Put Play (and Rest) at the Top of your List for National Child Day Tuesday, November 20

By Mary Tabak, Our Kids Network Developmental Assets Manager

Playing was like a job for me when I was a child. I did it every day. And anywhere I went, children were playing. There were very few structured, scheduled activities. Play was just what kids did back then, no matter where we were or whom we were with. Well, until we dropped from exhaustion with a big smile on our faces…and then we slept soundly.

The United Nations has designated November 20th as National Child Day. This day is an opportunity to reflect on how we can advocate, promote and celebrate children’s rights to make Halton and the world a better place for them.

We know that play and rest are vital to positive child development, but did you know that, according to the UN Convention on the Rights of a Child, children have the right to play and rest? Just as they have the right to basic needs such as food, shelter, safety, protection and education.

Considering this, our challenge is to prioritize play and rest in our tightly-scheduled, high -stress, plugged-in world. Here are a few ideas to get you started:

PLAY

  • Find a place at home to keep a puzzle going for days.
  • Turn the music on. Maybe someone will start to dance!
  • Waiting for laundry to dry? Grab a Frisbee and go outside.
  • Teach the dog a new trick together
  • Leave board games out and visible.
  • Organize a scavenger hunt in the park.
  • Get down on the floor and build something (with Lego, cards, pillows or anything handy and safe).

Children playing outside

 

Mother playing with her son in the back yard.

REST

  • Turn lights down in the evening.
  • Continue a bedtime routine as children grow up.
  • Limit screen time in bedrooms for everyone.
  • Encourage short naps as needed.
  • Model rest, relaxation and rejuvenation.
  • Keep bedrooms and bedtimes stress-free.
  • Take your vacation time.

A child’s right to play and rest is making a comeback.  Be part of the movement!

For more information and ideas on parenting, playing and sleep, visit haltoniparent.ca. Follow us @Haltoniparent

More information and resources related to National Child Day are available through the Public Health Agency of Canada at canada.ca/en/public-health/services/health-promotion/childhood-adolescence/national-child-day.html  UNICEF Canada also provides resources at unicef.ca/ncd, including a kid-friendly poster that lists the rights outlined in the UN Convention.

 

National Child Day is a good time to reflect on the fact that “children are people, too”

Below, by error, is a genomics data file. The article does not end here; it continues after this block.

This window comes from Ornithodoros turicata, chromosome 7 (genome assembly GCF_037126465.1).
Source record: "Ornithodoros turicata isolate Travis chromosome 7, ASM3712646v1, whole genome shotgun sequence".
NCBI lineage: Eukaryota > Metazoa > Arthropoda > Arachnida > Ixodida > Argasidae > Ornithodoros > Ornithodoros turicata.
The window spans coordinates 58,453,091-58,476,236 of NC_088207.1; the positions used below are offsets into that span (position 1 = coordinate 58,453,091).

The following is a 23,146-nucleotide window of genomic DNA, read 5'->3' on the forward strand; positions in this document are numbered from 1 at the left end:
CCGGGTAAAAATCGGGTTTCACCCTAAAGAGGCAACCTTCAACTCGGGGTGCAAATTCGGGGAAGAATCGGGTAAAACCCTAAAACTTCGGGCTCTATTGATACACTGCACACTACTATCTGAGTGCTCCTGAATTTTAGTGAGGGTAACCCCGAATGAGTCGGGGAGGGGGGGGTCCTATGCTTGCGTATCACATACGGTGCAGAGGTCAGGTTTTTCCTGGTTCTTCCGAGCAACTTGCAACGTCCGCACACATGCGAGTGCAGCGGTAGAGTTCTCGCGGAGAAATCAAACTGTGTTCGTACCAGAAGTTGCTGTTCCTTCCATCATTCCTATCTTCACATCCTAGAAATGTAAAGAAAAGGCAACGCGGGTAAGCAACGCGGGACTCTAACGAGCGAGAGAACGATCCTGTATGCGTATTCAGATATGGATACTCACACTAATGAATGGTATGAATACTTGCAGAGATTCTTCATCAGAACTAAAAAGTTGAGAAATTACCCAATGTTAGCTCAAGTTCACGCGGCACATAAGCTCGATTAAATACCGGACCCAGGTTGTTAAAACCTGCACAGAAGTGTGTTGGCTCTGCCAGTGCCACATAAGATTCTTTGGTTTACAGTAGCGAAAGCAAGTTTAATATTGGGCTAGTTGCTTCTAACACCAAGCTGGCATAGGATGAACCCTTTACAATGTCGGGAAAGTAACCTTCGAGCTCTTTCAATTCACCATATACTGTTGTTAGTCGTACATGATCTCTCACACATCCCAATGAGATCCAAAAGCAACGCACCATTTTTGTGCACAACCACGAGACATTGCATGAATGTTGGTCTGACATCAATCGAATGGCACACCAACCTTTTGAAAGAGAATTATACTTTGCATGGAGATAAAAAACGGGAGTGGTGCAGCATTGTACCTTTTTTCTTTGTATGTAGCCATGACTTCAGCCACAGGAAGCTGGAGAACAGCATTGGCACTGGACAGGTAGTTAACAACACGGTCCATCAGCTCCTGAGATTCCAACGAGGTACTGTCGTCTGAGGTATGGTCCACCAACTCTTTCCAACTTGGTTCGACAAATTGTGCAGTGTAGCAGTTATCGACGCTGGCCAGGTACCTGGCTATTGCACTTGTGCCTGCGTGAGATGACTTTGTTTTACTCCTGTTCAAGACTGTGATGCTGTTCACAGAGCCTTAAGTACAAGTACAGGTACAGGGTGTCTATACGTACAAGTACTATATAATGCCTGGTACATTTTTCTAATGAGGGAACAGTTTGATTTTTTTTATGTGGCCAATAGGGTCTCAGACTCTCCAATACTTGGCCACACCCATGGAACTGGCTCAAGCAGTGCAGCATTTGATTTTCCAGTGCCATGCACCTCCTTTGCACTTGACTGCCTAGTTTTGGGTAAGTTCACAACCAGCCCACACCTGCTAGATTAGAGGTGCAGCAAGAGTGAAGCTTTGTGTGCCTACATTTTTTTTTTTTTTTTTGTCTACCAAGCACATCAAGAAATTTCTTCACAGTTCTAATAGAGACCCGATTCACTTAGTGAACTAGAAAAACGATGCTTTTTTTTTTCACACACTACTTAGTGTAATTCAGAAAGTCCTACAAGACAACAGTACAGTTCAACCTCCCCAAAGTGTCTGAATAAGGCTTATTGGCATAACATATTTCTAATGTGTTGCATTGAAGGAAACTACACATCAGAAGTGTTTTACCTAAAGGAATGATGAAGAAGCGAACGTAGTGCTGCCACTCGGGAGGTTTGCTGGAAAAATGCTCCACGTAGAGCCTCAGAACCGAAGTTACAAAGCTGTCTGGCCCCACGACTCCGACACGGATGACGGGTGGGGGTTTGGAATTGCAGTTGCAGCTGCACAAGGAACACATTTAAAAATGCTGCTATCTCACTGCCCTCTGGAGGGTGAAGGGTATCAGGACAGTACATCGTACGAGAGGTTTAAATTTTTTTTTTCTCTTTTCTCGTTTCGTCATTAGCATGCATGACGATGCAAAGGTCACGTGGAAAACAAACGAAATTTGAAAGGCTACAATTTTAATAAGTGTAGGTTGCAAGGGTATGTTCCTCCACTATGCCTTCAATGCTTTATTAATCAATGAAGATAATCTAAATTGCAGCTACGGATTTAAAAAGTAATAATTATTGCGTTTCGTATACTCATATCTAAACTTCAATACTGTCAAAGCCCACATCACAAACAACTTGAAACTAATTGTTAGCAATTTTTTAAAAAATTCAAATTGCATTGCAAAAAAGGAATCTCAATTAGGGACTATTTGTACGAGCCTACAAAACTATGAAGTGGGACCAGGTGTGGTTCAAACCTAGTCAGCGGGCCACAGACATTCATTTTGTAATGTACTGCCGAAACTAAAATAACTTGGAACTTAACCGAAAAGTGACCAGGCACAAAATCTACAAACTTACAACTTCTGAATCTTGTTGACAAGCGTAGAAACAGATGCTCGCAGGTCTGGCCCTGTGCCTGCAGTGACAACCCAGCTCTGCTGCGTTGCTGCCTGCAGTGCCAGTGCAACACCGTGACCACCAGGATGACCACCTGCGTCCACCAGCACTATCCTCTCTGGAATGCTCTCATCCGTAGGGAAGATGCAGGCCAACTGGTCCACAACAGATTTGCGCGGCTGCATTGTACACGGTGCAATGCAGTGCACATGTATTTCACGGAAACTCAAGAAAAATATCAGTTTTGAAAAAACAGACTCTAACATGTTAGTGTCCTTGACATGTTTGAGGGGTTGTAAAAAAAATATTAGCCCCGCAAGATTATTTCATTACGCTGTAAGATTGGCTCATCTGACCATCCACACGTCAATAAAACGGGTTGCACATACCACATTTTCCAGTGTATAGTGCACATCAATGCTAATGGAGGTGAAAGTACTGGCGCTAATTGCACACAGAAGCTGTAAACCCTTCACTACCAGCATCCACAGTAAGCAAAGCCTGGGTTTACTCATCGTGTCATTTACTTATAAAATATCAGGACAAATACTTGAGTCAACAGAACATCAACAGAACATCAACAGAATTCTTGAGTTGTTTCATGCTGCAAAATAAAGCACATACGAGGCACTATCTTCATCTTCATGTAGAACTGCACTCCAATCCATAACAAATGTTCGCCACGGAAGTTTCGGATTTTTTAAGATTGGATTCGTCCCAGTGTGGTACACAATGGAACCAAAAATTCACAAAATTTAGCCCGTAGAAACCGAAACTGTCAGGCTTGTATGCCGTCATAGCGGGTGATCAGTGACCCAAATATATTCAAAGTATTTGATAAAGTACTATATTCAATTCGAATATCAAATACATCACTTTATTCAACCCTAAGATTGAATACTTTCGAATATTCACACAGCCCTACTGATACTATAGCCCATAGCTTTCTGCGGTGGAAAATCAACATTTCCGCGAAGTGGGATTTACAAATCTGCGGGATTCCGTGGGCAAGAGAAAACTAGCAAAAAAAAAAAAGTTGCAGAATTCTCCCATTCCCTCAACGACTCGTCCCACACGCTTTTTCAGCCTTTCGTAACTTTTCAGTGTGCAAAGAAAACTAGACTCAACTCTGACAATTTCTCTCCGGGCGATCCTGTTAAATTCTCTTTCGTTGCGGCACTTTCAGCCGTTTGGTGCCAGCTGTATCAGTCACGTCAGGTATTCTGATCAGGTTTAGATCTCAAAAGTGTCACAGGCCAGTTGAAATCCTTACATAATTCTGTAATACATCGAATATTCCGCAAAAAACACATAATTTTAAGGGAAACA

By Mary Tabak, Our Kids Network Developmental Assets manager

Children are often viewed in society as something to be tolerated, reined in, or hovered over. Perhaps, there are some things that we need to learn – things that only they can teach us.

The United Nations has designated November 20th as National Child Day. This day is an opportunity to reflect on how we can advocate, promote and celebrate children’s rights to make the world a better place for children.

In Halton, we believe that all children are competent, capable, curious, creative and rich in potential and experience. They deserve our respect and our openness to hearing their voice in all matters that affect them. When we refocus our view of children from “problems to be fixed” to people of vast strength and potential – our experience changes, and our relationships with them deepen.*

Everyone can play a role in bettering the lives of children. In fact, one of the rights that children have is that all adults should do what is best for children, and that when adults make decisions, they should think about how their decisions will affect children.

I recall a party that I hosted for my daughter’s 7th birthday. I was hoping for a sunny day as it was a pool party in the back yard and 10 girls were coming. I had 2 tables set up for them – one was a big, beautiful picnic table close to the pool and the other one was an old fold-out card table which, in my rush, I left up on the back deck. Not thinking about how this set-up would affect seating, I continued with the party. When I asked them to come for lunch, I was horrified to find 9 girls squished onto the picnic table and one little girl sitting all alone at the card table on the back deck. It didn’t occur to me that I had set up an environment where it was possible that someone didn’t fit. It was like a dark cloud had covered the sky. We quickly moved the card table beside the picnic table and covered the whole thing with a table cloth so it looked like one big table. The 10th girl joined the group and it was a sunny day again!

It seems like such a small thing to think about but what a big difference it made to one little girl. Ten years later, she thanked me for moving that table. I had forgotten about it, but she hadn’t.

So, it isn’t just about what we give children or how we view them that is important, but also how we set up the spaces where they grow and learn to become caring supportive adults. It’s also important to consider how we, as adults, have the power to control the “weather”. Will it be a sunny day where you are, or a dark and cloudy one?

By observing children and reflecting on our own behavior, instead of judging and tolerating them, we can create a space for relationships to thrive.

For more information about the UN Convention on the Right of the Child, visit www.unicef.org/crc

For more information about Developmental Relationships, visit www.ourkidsnetwork.ca/Public/Relationships-Matter

*How Does Learning Happen? Ontario’s Pedagogy for the Early Years, 2014